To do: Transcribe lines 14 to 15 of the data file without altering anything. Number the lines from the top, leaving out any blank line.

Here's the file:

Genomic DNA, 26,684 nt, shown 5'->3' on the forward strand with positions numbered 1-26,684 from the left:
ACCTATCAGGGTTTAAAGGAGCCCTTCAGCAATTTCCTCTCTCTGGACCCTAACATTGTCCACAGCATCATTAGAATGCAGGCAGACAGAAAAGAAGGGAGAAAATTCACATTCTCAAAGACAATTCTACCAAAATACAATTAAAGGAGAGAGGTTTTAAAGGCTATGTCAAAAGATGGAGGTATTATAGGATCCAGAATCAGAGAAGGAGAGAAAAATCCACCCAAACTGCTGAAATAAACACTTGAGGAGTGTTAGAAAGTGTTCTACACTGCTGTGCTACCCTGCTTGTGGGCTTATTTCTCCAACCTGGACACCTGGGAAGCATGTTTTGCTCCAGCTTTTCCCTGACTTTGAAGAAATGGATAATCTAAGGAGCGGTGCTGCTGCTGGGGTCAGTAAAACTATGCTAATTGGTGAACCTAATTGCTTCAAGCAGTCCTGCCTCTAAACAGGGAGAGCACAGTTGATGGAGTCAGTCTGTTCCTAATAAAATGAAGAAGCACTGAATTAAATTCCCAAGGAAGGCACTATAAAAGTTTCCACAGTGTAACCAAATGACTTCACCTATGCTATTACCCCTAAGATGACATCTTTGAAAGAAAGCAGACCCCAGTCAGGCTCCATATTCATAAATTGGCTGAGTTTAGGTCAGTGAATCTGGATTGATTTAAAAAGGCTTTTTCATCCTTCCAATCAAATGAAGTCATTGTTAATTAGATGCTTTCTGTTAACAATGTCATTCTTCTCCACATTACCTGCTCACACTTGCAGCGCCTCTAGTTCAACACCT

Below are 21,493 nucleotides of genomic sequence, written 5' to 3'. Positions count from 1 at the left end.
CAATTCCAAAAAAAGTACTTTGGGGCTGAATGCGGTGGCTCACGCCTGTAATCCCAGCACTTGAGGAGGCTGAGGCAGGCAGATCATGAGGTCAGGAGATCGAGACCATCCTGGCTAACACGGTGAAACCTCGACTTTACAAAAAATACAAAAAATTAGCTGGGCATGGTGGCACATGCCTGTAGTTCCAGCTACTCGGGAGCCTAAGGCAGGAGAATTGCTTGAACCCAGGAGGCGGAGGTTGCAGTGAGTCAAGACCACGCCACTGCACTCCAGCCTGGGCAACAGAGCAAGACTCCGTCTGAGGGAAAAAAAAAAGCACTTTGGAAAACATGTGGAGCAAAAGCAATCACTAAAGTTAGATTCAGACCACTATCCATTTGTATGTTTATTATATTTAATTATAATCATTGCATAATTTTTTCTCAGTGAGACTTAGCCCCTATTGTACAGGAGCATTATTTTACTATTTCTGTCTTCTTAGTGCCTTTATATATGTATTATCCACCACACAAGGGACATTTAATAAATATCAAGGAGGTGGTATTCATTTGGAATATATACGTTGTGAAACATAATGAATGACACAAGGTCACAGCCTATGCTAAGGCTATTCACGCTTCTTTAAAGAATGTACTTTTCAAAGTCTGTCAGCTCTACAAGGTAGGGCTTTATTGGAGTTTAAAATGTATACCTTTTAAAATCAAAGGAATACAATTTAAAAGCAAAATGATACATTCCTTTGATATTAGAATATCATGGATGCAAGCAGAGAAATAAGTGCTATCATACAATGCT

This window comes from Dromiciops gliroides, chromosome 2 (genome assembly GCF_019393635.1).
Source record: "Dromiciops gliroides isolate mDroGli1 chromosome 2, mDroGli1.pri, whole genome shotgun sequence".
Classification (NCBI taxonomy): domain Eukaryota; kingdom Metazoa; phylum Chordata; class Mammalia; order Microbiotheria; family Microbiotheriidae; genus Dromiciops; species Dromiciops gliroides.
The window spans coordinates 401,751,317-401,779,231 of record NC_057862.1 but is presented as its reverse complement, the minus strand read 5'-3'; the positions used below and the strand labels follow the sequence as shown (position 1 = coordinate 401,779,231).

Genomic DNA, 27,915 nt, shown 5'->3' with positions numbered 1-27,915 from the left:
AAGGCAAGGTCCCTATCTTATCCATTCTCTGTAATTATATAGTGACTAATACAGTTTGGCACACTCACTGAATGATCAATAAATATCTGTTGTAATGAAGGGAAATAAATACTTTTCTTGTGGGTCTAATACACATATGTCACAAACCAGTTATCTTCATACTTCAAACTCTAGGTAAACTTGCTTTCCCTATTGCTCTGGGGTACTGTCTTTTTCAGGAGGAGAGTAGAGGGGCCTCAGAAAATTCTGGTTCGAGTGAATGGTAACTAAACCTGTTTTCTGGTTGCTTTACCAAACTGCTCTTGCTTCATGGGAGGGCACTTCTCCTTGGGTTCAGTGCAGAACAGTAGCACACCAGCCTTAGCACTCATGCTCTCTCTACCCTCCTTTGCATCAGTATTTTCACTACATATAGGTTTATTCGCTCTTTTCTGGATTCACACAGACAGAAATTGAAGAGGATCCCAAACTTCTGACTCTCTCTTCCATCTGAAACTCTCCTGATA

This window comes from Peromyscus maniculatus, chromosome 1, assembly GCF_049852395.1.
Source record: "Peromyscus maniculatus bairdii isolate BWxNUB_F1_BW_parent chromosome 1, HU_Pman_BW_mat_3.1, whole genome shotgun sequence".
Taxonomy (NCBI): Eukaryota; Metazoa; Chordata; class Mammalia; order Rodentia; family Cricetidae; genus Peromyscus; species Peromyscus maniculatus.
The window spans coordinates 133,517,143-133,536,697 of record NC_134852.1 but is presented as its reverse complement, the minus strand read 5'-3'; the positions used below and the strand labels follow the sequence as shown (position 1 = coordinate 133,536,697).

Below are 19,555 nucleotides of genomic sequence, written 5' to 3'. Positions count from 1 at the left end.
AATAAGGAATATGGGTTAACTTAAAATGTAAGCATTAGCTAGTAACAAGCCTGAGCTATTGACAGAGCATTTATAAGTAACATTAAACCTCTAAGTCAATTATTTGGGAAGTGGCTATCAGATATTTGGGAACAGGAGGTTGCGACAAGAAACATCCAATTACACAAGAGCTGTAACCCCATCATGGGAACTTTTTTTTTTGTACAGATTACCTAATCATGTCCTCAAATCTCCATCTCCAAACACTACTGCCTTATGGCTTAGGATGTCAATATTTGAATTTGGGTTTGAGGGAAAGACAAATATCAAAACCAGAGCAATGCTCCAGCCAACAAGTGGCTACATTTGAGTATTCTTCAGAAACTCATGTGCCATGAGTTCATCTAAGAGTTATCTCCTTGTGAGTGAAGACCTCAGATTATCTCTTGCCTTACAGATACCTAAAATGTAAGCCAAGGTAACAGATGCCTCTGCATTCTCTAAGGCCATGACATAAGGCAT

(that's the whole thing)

The window spans coordinates 133,517,143-133,536,697 of record NC_134852.1 but is presented as its reverse complement, the minus strand read 5'-3'; the positions used below and the strand labels follow the sequence as shown (position 1 = coordinate 133,536,697).

Below are 19,555 nucleotides of genomic sequence, written 5' to 3'. Positions count from 1 at the left end.